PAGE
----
Kansas Department of Transportation "...to provide a statewide transportation system to meet the needs of Kansas."
    
 
 
  NEWS   Safe Not Sorry Image
KDOT Seal  RELEASES
Public Information

KDOT Moves Forward With I-635 Closure

June 22, 2005
05-137

FOR IMMEDIATE RELEASE

News Contact: Jerry Younger, (785) 296-3881 or jerome@ksdot.org

KDOT Moves Forward With I-635 Closure

Construction that will require closing the I-635 bridge over the Missouri River for up to 60 days will begin July 5 as planned.

Kansas Department of Transportation Secretary Deb Miller announced the decision to move forward in a letter to Missouri Congressman Sam Graves, who had requested that KDOT delay the closing until construction on the Paseo Bridge in Kansas City, Mo., was completed.

The Paseo was closed on May 17 for urgent repairs and is scheduled to remain closed through November.

Although commuting times will increase with both river crossings closed, the cost of delaying the project was too prohibitive to not move forward with the scheduled closure. KDOT and the prime contractor estimate that delaying the project could cost up to $2 million and push the construction on I-635 back to 2007.

Secretary Deb Miller said she regrets the inconvenience the bridge closure will cause travelers, but stressed that KDOT and MoDOT had worked together to study the traffic impact of the temporary closings of the I-635 and Paseo bridges before a final decision was made. “I assure the citizens of Missouri and Kansas that we (KDOT) have worked with our partners at MoDOT to coordinate not only this construction work, but the other projects we have in the Kansas City metro area,” said Miller.

Traffic models were built by MoDOT to determine if the remaining river crossings would have the capacity to handle the increased traffic from the closed bridges. The models show that the other bridges in the metro area have enough capacity to handle the increased traffic, although there will be congestion and increased commute times during the morning and evening rush hours.

Both MoDOT and KDOT are continuing efforts to adjust signals, implement additional traffic controls and encourage car-pooling and mass transit usage during this time. KDOT will also be adding dedicated right and left-hand turning lanes at the US-69/K-5 intersection to increase capacity. Both departments will continue to look for other solutions to help alleviate congestion along the remaining river crossing routes.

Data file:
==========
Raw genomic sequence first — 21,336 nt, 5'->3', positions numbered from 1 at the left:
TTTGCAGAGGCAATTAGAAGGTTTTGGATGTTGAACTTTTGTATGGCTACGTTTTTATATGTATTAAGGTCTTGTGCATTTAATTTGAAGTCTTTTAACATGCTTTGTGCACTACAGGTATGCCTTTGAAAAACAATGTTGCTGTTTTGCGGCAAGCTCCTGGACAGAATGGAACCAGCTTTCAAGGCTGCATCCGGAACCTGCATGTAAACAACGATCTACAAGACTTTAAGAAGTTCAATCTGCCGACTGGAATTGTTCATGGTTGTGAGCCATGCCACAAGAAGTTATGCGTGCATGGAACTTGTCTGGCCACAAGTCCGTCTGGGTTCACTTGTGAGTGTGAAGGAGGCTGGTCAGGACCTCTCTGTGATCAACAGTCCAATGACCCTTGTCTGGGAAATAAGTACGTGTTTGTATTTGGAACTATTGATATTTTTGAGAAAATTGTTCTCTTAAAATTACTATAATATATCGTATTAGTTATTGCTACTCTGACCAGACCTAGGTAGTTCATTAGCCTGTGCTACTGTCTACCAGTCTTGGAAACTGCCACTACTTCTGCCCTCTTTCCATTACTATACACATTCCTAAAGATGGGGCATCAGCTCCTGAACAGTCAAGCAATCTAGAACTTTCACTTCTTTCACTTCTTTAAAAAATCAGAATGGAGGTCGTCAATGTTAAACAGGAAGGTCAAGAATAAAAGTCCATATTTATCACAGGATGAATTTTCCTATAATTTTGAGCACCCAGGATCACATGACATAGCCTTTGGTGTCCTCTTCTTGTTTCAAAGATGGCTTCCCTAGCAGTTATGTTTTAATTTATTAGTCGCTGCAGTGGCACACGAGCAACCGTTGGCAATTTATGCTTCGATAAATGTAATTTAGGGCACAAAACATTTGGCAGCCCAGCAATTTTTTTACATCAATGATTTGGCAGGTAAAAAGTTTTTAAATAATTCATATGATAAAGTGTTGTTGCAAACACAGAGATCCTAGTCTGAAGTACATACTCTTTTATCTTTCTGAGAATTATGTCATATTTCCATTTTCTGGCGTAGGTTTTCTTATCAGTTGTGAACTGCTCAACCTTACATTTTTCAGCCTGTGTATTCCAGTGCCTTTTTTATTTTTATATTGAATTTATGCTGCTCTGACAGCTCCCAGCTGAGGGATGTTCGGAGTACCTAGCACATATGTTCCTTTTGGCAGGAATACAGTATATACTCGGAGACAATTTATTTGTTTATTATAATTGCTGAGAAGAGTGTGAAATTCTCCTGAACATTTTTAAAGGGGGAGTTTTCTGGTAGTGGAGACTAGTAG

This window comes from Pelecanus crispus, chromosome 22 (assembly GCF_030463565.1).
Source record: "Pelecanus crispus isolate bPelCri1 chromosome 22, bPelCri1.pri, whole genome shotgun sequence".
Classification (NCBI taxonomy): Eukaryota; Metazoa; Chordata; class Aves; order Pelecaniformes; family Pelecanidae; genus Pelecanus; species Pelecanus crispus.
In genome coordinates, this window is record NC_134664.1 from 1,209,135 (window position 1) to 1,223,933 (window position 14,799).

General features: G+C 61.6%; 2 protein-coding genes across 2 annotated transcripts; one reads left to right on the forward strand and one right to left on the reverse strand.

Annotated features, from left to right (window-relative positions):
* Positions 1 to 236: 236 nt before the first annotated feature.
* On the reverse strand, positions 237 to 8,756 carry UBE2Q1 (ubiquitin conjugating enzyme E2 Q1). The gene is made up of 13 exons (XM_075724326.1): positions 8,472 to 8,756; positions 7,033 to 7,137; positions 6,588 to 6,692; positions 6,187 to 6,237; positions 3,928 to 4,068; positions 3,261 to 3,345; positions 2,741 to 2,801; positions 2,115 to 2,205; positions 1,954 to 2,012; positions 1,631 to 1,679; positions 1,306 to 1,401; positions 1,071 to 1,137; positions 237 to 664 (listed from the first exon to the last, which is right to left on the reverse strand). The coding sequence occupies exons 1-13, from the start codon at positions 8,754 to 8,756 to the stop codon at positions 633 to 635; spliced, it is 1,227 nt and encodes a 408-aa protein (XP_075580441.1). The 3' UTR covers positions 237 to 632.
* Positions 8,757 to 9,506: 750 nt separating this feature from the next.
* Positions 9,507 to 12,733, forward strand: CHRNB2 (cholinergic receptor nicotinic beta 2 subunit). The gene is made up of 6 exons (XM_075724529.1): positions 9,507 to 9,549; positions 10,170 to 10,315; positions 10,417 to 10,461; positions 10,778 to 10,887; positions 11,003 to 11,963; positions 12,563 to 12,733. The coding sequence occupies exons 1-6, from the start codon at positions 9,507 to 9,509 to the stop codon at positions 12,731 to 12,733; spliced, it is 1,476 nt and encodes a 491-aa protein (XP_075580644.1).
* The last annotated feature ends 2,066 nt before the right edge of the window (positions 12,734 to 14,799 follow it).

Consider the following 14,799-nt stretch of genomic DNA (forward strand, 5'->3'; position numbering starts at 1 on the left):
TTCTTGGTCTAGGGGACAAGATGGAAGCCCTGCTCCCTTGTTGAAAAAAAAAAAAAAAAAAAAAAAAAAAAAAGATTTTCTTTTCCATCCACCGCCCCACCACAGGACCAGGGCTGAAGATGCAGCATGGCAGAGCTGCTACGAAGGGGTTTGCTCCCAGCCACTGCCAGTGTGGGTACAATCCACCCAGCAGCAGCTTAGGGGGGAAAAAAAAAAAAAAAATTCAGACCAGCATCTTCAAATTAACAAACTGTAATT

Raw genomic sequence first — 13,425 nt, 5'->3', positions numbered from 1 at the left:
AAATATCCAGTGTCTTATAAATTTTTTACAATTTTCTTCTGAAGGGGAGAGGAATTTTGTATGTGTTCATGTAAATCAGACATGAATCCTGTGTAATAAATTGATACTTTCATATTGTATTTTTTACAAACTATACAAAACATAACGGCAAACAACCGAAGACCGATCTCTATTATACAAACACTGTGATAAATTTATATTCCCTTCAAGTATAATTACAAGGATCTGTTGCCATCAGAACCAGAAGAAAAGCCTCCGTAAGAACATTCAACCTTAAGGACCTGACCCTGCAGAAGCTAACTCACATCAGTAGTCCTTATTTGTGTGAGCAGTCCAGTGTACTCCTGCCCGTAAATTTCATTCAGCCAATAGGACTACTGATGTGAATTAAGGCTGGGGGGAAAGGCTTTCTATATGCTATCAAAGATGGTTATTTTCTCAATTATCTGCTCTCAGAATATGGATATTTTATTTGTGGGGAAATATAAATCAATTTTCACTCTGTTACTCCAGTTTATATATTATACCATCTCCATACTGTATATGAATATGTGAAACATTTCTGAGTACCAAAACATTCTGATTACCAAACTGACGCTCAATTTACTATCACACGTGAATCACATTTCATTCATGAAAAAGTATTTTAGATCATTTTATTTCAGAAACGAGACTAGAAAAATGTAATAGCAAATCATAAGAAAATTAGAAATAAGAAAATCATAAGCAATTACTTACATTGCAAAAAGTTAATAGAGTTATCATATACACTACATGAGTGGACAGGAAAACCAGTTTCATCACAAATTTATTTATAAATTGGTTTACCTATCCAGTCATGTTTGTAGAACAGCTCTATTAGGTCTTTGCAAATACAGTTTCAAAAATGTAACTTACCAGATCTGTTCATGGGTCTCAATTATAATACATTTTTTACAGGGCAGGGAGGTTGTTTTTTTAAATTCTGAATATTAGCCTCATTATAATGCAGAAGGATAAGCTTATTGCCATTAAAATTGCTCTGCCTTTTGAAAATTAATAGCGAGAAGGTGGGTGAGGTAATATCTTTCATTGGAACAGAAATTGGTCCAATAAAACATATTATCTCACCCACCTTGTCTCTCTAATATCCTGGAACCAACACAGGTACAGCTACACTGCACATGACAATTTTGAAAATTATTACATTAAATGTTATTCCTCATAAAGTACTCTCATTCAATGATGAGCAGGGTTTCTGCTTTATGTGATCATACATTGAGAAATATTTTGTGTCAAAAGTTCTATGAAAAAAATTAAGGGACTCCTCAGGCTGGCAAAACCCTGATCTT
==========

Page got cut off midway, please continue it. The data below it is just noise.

“I offer my sincere apology to the commuters who will be inconvenienced by the temporary closing of the I-635 bridge. We considered many options before concluding that we must complete as planned this key component of the larger I-635 project,” said Miller.

The current $45 million project is the last of a series of projects on I-635. Construction was completed late last year between Swartz Road and 43rd Street. The $88 million project was highlighted by the reconstruction of the I-70 interchange and the reconfiguration of the State Street interchange.

“We are at the tail end of a very large project that will continue to keep this highway a safe and efficient route for travelers for years to come. We have taken steps to make sure that the bridge is closed for the minimal amount of time,” said Miller.

To expedite the project, KDOT has put in place a series of incentives and disincentives. The contractor will be assessed a disincentive fee of $10,000 for each day the closure continues beyond 60 days. KDOT will also provide the contractor a $10,000 a day bonus for opening I-635 in less than 60 days.

The work to I-635 in northern Wyandotte County includes replacing the pavement between K-5 and the Missouri River in the southbound lanes and approximately 1,000 feet of pavement just south of the bridge in the northbound lanes.

KDOT plans to reconstruct the I-635/K-5 interchange next year, which is serving as part of the official detour this year. The detour for southbound traffic will be US-69 to K-5 to I-635 and K-5 to US-69 to I-635 for northbound traffic. Congestion is expected during the morning and evening rush hours and commuters are encouraged to find the route that best works for them.

###